The Apple AirTag, at its most basic, is a Bluetooth tracking tag that you can attach to almost anything. The secret sauce is the Apple Find-My ecosystem that uses the global iPhone users’ network to expand its reach. Apple says that there’s over a billion iOS devices participating in this network.
Update 6 May 2021. Big retailers Officeworks and JB Hifi have removed the AirTag tracking device from their stores following concerns about button batteries. Read more here. We will remove this update when appropriate.
The tag transmits a Bluetooth signal to your iPhone. Simply ask Siri to locate the tag or use the map in the Find My app. If you have an iPhone 11 or later, the Ultra-wide-band chip enables precision location and guidance.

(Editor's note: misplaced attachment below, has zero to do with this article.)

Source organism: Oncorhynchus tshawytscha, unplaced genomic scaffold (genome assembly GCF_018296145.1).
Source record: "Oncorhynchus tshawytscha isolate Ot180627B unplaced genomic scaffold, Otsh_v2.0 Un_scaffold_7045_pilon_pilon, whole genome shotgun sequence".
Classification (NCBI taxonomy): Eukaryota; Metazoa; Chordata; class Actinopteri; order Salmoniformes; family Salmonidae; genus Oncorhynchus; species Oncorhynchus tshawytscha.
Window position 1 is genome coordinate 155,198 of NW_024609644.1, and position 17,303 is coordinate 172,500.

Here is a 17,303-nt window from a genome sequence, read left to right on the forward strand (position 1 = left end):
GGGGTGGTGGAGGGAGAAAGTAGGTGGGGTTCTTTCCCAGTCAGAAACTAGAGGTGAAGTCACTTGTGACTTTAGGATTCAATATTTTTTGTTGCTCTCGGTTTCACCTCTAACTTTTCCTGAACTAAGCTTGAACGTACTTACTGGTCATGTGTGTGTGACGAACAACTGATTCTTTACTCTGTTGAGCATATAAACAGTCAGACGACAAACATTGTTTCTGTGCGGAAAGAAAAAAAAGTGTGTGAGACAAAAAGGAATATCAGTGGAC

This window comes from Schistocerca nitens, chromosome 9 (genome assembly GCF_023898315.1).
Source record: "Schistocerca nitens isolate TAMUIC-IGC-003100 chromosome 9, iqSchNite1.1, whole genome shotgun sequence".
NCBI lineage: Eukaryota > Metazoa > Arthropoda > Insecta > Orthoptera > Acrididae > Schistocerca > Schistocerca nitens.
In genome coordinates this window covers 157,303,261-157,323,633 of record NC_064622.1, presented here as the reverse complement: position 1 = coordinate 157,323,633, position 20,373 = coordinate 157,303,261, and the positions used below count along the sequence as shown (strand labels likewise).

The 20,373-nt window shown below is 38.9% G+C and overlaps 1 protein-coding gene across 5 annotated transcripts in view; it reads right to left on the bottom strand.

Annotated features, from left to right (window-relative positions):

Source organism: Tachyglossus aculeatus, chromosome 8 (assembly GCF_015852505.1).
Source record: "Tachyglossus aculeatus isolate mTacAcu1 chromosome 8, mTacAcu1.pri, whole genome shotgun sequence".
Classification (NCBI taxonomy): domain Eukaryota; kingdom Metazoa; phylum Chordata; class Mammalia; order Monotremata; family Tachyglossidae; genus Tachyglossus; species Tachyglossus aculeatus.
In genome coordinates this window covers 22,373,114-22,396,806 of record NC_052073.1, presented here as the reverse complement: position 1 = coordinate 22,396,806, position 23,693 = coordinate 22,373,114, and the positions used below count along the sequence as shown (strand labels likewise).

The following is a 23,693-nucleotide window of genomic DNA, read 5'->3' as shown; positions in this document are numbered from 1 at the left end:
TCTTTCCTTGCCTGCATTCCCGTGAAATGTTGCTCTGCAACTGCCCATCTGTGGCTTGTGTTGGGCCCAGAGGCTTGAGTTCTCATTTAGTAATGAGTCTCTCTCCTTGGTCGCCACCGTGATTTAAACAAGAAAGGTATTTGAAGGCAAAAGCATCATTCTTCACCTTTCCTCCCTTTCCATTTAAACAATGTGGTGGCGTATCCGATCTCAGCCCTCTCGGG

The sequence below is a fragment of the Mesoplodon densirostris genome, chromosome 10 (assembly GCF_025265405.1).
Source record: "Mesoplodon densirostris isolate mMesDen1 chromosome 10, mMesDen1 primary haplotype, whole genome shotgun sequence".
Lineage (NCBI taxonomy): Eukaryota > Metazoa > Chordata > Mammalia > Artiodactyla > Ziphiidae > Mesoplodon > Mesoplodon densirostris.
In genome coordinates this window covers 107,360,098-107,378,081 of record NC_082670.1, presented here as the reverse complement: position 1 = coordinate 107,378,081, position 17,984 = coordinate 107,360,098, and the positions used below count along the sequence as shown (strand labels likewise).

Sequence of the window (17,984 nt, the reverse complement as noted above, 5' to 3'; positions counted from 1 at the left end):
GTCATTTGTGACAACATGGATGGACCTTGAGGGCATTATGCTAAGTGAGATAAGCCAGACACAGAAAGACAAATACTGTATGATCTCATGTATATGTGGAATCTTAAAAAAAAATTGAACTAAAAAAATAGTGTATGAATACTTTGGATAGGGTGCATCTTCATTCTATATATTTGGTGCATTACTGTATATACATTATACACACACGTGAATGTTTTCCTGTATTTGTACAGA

Put the tag into ‘lost mode’, and any iPhone within reach sends the location to the iCloud (don’t worry – it is anonymous). From there, you can see the location of the tag. The app tracks all Apple devices as well as any tagged ones.
An iPhone will alert its user if an AirTag not registered to their iCloud account is following them to prevent malicious use. Additionally, an AirTag separated from its owner will play a sound when moved to draw attention to it.
Noted teardown experts iFixit have dissected the AirTag and said, “Not only did Apple make something tiny, sophisticated, and attractive, they also gave it a replaceable battery—a first (for Apple in a very, very long time)!”
It’s a comprehensive analysis, and techy types will read every word, but here is the overview:
Replaceable 3V Lithium CR2032 battery
3-axis accelerometer (presumably to measure if it is moving)
Apple U1 ultra-wide-band chip
Proper magnetic voice coil speaker (no piezo buzzer)